Last year, my oldest child learned a lot about emotional wellness in his pre-K classroom.  For example, each day after playing on the playground but before lunch, the kids engaged in “Breathwork.”  They would lie on their backs on the floor, listen to soft music, and place their hands on their chests and bellies.  Then, they would breathe deeply.

As my husband said at the end of the school year, “No one taught me the importance of breathing to calm myself down until I was well into my 30s.”

Another wonderful gem of self-awareness and wellness he learned last year was about his “bucket.”  You may be familiar with the concept.  The idea is that each of us has a bucket.  Some experiences and encounters “fill up” our buckets.  Some experiences “empty” or “drain” our buckets.  Our son, W, learned that when people said hurtful or ugly things to him, that emptied his bucket.  He also learned that when his bucket was empty, he was more likely to be ugly to others himself.  Or to be cranky, or tired, or hungry, etc.  He encouraged us to treat him in a way that would fill up his bucket, and learned to articulate when his bucket was running on empty.

Relationships have buckets, too.  If you and your significant other are constantly sniping over dirty dishes, running around each other but not really making meaningful contact, or harboring resentment or anger, your relationship bucket is getting drained.  Date nights (in or out!), affection, kind words – they can all go a long way to refilling a relationship bucket.

Right now, there’s a big, gaping hole that is sucking my bucket dry.  It’s called fatigue.

Baby A was born exactly 5 months and 1 day ago.  That means that for exactly 5 months and 1 day, I haven’t had more than 3-4 hours of sleep at a time.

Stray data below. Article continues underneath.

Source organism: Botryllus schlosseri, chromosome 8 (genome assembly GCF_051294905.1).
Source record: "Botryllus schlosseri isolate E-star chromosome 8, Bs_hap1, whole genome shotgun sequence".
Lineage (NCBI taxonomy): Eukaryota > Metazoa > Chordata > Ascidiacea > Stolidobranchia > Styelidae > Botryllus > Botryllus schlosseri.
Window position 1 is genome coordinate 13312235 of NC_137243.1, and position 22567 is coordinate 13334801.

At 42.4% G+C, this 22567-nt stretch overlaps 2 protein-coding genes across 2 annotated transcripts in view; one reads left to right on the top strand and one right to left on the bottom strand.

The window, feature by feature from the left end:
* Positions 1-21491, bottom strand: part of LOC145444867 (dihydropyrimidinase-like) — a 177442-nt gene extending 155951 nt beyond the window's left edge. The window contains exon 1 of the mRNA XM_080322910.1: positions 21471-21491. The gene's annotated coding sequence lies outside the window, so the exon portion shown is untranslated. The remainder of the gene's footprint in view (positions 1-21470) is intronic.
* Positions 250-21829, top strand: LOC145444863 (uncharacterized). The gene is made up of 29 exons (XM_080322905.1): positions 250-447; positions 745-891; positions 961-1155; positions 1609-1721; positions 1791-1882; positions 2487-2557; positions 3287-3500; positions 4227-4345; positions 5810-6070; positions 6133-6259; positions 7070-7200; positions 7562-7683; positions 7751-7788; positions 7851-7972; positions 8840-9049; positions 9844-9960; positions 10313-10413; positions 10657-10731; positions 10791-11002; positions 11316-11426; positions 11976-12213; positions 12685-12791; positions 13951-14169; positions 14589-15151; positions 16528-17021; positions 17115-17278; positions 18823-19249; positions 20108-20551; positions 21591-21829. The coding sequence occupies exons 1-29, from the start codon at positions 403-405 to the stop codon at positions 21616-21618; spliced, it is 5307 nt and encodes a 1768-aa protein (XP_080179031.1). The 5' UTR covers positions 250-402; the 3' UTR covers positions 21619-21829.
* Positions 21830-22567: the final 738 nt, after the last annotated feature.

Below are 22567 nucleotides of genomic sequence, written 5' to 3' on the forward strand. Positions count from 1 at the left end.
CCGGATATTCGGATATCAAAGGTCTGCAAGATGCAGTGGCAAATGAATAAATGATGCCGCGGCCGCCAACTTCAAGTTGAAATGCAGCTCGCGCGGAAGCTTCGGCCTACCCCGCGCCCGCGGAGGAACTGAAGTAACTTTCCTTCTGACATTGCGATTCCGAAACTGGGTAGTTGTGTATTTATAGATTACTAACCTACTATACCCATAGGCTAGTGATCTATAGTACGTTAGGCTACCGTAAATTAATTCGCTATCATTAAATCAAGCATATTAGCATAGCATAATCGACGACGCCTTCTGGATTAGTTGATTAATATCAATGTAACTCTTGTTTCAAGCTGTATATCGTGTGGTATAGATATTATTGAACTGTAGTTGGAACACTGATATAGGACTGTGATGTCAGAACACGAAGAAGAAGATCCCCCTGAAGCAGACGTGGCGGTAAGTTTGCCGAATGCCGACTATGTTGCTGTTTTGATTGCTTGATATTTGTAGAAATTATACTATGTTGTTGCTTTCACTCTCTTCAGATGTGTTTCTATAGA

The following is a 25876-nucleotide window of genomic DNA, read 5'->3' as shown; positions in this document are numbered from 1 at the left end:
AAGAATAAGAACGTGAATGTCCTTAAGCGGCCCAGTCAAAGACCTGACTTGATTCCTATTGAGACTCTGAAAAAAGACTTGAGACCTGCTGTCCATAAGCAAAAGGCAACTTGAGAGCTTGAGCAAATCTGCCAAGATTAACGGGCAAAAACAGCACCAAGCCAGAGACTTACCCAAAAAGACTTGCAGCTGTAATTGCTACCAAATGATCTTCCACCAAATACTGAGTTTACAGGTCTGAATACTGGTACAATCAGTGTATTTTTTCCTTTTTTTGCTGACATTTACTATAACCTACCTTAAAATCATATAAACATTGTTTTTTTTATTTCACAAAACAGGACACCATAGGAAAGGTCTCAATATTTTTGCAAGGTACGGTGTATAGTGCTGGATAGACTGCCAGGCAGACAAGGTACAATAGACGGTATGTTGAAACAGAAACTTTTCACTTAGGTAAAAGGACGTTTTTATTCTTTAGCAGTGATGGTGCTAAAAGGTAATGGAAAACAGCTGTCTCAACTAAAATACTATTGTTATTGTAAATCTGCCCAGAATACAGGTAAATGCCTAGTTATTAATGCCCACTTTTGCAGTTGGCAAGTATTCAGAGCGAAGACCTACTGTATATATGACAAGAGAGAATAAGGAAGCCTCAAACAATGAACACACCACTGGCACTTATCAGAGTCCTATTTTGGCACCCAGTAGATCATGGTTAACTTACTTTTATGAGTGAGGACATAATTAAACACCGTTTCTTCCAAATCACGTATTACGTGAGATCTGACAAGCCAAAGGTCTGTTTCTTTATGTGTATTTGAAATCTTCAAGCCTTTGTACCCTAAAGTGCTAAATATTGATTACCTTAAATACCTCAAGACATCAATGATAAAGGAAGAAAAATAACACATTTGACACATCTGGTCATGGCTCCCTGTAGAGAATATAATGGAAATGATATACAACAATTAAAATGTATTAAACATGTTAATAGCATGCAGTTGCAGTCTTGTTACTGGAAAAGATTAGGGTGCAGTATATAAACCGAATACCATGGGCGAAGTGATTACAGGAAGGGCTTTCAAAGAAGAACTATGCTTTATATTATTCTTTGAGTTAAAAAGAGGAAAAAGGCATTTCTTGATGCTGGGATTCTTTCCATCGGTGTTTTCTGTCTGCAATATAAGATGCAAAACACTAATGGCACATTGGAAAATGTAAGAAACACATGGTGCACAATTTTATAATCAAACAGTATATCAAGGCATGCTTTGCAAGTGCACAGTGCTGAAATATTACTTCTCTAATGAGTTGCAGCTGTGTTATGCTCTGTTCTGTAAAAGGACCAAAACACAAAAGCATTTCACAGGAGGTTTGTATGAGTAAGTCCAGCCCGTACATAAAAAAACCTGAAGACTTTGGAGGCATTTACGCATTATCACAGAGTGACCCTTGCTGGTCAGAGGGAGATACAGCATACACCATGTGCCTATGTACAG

My other two kids didn’t “sleep through the night” until around their first birthdays, plus or minus a few weeks.  So, I am intellectually prepared for Baby A to be the same.

And still, that bucket is a’drainin’!

Specifically:

  • Injuries that had been largely resolved are hurting again, which means my tissues aren’t able to repair themselves as they should be.
  • My reaction time is slower than normal.
  • I am emotionally on edge.
  • My “fight or flight” instinct kicks in for no discernible reason, suggesting some adrenal issues.
  • And it goes without saying that I lack the energy that I need to power through my day.

“Dear Henry” isn’t going to be able to fix this hole in my bucket.  Only time will plaster over this one.  Since Baby A is child #3, I am aware of this reality and I accept it.  So, unlike rounds one and two of this whole infant-induced sleep deprivation thing, I have made the following modifications in my life:

  • I am exercising at 50-60% of the intensity that I do when I am well-rested.
  • I am intentionally getting as much sunshine (Vitamin D!) as I can, focusing on the morning rays.
  • I have cut out some activities that I enjoyed and gave me pleasure but that I found too burdensome from a time standpoint.
  • I monitor my GI system very carefully, and am eating foods that are easier to digest (more slow cooking and less raw) along with more fermented foods.
  • I am much quicker to apologize for and explain my emotional / stress-related “lapses in judgment.”
  • I’ve cut out all caffeine, except for small amounts in dark chocolate, because I don’t want to tax my adrenals further.  I also don’t want to use a chemical stimulant to mask the reality of how all of this sleep deprivation is making me feel.

So far, I am hanging in better than I did with the first two kids.  But make no mistake, the first year of a baby’s life is brutal on her primary caregivers’ well-being.

My bucket is pretty low.  Apologies in advance if I say something to “unfill” your bucket!

How do you cope when your bucket starts to get low?  What kinds of things help you refill it?

 

Trackback URI | Comments RSS

Leave a Reply